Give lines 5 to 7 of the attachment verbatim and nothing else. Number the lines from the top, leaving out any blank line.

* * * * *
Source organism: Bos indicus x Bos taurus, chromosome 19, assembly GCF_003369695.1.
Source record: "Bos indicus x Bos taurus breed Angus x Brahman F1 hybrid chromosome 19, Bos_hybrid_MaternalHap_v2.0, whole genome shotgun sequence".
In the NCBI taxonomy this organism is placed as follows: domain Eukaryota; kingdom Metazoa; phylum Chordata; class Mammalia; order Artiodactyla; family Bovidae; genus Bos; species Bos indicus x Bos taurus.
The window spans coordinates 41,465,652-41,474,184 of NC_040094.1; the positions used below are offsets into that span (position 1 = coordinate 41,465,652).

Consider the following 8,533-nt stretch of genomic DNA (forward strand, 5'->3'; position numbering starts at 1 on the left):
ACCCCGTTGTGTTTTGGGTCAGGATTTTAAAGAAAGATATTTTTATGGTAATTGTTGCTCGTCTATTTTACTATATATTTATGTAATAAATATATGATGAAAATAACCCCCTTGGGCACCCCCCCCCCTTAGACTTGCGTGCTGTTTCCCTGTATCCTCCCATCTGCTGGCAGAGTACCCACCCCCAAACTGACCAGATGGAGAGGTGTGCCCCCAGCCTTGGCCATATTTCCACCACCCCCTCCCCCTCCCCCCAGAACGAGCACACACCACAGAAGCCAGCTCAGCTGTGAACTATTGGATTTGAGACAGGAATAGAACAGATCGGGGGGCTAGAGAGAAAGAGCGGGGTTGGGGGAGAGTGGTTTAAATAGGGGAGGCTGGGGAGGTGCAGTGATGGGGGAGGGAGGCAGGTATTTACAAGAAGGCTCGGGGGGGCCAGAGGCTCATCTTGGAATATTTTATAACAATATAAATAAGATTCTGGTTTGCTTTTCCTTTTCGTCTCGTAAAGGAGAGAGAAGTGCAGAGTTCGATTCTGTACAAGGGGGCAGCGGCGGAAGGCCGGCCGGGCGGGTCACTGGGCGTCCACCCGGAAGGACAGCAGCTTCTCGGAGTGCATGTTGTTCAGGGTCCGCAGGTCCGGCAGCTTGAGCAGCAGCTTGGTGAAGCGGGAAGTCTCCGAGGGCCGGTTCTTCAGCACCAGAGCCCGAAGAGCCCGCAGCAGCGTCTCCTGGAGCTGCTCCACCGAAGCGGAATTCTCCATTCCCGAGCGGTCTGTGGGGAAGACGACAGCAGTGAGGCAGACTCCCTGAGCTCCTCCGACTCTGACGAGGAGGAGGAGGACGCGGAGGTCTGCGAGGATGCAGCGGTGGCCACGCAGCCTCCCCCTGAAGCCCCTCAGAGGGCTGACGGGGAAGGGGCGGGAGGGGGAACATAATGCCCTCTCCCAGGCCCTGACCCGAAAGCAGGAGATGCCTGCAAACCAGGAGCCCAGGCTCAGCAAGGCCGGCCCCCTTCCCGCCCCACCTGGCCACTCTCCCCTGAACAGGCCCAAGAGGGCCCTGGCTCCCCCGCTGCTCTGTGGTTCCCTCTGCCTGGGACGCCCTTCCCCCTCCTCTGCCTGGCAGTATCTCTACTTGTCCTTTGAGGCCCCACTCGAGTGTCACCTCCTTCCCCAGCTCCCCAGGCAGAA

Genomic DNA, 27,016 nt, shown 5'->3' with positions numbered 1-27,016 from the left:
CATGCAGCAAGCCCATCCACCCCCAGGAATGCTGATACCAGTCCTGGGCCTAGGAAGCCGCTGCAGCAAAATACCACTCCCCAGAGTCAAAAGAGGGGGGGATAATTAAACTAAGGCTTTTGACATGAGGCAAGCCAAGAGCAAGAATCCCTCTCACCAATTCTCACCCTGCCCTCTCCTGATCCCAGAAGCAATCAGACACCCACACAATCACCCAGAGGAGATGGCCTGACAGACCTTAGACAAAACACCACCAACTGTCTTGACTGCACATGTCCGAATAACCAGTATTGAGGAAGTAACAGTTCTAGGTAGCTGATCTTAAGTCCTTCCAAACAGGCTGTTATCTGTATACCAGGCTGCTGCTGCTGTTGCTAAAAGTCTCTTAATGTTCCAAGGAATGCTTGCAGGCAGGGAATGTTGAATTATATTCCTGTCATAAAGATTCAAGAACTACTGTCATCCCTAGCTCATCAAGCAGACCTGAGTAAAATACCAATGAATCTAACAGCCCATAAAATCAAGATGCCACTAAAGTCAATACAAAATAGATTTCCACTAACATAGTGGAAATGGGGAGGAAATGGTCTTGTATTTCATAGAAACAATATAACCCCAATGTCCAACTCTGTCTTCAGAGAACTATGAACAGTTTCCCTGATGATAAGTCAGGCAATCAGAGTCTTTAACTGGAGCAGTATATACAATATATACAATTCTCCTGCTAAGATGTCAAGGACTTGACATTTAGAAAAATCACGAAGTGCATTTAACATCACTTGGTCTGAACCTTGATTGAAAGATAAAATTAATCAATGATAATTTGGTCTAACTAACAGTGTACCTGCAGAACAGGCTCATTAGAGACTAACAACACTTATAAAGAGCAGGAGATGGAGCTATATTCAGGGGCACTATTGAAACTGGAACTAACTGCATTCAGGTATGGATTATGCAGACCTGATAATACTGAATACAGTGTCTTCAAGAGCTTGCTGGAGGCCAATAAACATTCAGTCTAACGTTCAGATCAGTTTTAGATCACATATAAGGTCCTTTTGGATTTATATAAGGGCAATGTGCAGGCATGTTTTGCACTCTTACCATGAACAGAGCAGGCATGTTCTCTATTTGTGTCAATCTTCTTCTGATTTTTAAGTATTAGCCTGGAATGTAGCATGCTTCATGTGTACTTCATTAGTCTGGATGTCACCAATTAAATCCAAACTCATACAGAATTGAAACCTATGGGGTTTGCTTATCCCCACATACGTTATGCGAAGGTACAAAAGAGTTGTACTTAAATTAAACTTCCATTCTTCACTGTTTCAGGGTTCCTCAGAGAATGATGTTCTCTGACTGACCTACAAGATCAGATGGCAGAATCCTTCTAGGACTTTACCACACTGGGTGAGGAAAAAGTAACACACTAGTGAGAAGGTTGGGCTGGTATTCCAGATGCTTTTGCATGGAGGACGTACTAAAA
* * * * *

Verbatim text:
Consider the following 8,533-nt stretch of genomic DNA (forward strand, 5'->3'; position numbering starts at 1 on the left):
ACCCCGTTGTGTTTTGGGTCAGGATTTTAAAGAAAGATATTTTTATGGTAATTGTTGCTCGTCTATTTTACTATATATTTATGTAATAAATATATGATGAAAATAACCCCCTTGGGCACCCCCCCCCCTTAGACTTGCGTGCTGTTTCCCTGTATCCTCCCATCTGCTGGCAGAGTACCCACCCCCAAACTGACCAGATGGAGAGGTGTGCCCCCAGCCTTGGCCATATTTCCACCACCCCCTCCCCCTCCCCCCAGAACGAGCACACACCACAGAAGCCAGCTCAGCTGTGAACTATTGGATTTGAGACAGGAATAGAACAGATCGGGGGGCTAGAGAGAAAGAGCGGGGTTGGGGGAGAGTGGTTTAAATAGGGGAGGCTGGGGAGGTGCAGTGATGGGGGAGGGAGGCAGGTATTTACAAGAAGGCTCGGGGGGGCCAGAGGCTCATCTTGGAATATTTTATAACAATATAAATAAGATTCTGGTTTGCTTTTCCTTTTCGTCTCGTAAAGGAGAGAGAAGTGCAGAGTTCGATTCTGTACAAGGGGGCAGCGGCGGAAGGCCGGCCGGGCGGGTCACTGGGCGTCCACCCGGAAGGACAGCAGCTTCTCGGAGTGCATGTTGTTCAGGGTCCGCAGGTCCGGCAGCTTGAGCAGCAGCTTGGTGAAGCGGGAAGTCTCCGAGGGCCGGTTCTTCAGCACCAGAGCCCGAAGAGCCCGCAGCAGCGTCTCCTGGAGCTGCTCCACCGAAGCGGAATTCTCCATTCCCGAGCGGTCTGTGGGGAAGACGACAGCAGTGAGGCAGACTCCCTGAGCTCCTCCGACTCTGACGAGGAGGAGGAGGACGCGGAGGTCTGCGAGGATGCAGCGGTGGCCACGCAGCCTCCCCCTGAAGCCCCTCAGAGGGCTGACGGGGAAGGGGCGGGAGGGGGAACATAATGCCCTCTCCCAGGCCCTGACCCGAAAGCAGGAGATGCCTGCAAACCAGGAGCCCAGGCTCAGCAAGGCCGGCCCCCTTCCCGCCCCACCTGGCCACTCTCCCCTGAACAGGCCCAAGAGGGCCCTGGCTCCCCCGCTGCTCTGTGGTTCCCTCTGCCTGGGACGCCCTTCCCCCTCCTCTGCCTGGCAGTATCTCTACTTGTCCTTTGAGGCCCCACTCGAGTGTCACCTCCTTCCCCAGCTCCCCAGGCAGAA

Genomic DNA, 27,016 nt, shown 5'->3' with positions numbered 1-27,016 from the left: